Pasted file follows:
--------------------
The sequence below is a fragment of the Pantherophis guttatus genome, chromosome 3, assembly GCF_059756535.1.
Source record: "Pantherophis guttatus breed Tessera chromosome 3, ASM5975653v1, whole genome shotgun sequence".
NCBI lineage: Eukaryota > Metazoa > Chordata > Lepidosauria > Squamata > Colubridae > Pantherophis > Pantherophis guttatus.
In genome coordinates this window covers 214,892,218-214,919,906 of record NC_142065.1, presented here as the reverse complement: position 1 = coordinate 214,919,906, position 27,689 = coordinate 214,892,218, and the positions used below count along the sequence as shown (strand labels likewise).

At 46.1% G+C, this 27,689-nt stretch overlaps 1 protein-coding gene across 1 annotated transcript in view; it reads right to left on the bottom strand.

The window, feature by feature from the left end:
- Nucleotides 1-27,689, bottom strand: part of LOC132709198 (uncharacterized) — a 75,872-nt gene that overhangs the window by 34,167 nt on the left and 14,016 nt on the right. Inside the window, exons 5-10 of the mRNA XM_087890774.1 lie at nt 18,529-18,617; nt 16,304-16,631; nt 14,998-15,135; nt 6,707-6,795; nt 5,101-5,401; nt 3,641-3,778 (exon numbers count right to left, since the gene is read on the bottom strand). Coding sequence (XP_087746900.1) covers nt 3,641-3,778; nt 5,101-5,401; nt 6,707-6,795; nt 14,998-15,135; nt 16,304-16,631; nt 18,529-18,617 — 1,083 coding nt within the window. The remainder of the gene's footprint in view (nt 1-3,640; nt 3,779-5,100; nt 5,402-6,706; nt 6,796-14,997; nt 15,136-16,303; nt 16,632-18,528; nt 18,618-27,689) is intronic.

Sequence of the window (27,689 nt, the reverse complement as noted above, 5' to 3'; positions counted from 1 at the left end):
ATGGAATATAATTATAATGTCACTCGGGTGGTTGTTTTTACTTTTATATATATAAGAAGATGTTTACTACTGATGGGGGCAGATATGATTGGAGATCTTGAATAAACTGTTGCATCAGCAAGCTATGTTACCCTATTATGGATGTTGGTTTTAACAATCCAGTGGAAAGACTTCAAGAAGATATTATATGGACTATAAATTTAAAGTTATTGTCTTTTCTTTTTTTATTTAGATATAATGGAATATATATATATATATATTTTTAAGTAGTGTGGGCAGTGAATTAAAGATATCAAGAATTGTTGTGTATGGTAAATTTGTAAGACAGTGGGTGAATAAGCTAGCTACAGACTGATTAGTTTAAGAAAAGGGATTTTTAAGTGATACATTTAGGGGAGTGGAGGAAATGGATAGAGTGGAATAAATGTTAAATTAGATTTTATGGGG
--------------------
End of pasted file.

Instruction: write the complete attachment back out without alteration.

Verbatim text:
The sequence below is a fragment of the Pantherophis guttatus genome, chromosome 3, assembly GCF_059756535.1.
Source record: "Pantherophis guttatus breed Tessera chromosome 3, ASM5975653v1, whole genome shotgun sequence".
NCBI lineage: Eukaryota > Metazoa > Chordata > Lepidosauria > Squamata > Colubridae > Pantherophis > Pantherophis guttatus.
In genome coordinates this window covers 214,892,218-214,919,906 of record NC_142065.1, presented here as the reverse complement: position 1 = coordinate 214,919,906, position 27,689 = coordinate 214,892,218, and the positions used below count along the sequence as shown (strand labels likewise).

At 46.1% G+C, this 27,689-nt stretch overlaps 1 protein-coding gene across 1 annotated transcript in view; it reads right to left on the bottom strand.

The window, feature by feature from the left end:
- Nucleotides 1-27,689, bottom strand: part of LOC132709198 (uncharacterized) — a 75,872-nt gene that overhangs the window by 34,167 nt on the left and 14,016 nt on the right. Inside the window, exons 5-10 of the mRNA XM_087890774.1 lie at nt 18,529-18,617; nt 16,304-16,631; nt 14,998-15,135; nt 6,707-6,795; nt 5,101-5,401; nt 3,641-3,778 (exon numbers count right to left, since the gene is read on the bottom strand). Coding sequence (XP_087746900.1) covers nt 3,641-3,778; nt 5,101-5,401; nt 6,707-6,795; nt 14,998-15,135; nt 16,304-16,631; nt 18,529-18,617 — 1,083 coding nt within the window. The remainder of the gene's footprint in view (nt 1-3,640; nt 3,779-5,100; nt 5,402-6,706; nt 6,796-14,997; nt 15,136-16,303; nt 16,632-18,528; nt 18,618-27,689) is intronic.

Sequence of the window (27,689 nt, the reverse complement as noted above, 5' to 3'; positions counted from 1 at the left end):
ATGGAATATAATTATAATGTCACTCGGGTGGTTGTTTTTACTTTTATATATATAAGAAGATGTTTACTACTGATGGGGGCAGATATGATTGGAGATCTTGAATAAACTGTTGCATCAGCAAGCTATGTTACCCTATTATGGATGTTGGTTTTAACAATCCAGTGGAAAGACTTCAAGAAGATATTATATGGACTATAAATTTAAAGTTATTGTCTTTTCTTTTTTTATTTAGATATAATGGAATATATATATATATATATTTTTAAGTAGTGTGGGCAGTGAATTAAAGATATCAAGAATTGTTGTGTATGGTAAATTTGTAAGACAGTGGGTGAATAAGCTAGCTACAGACTGATTAGTTTAAGAAAAGGGATTTTTAAGTGATACATTTAGGGGAGTGGAGGAAATGGATAGAGTGGAATAAATGTTAAATTAGATTTTATGGGG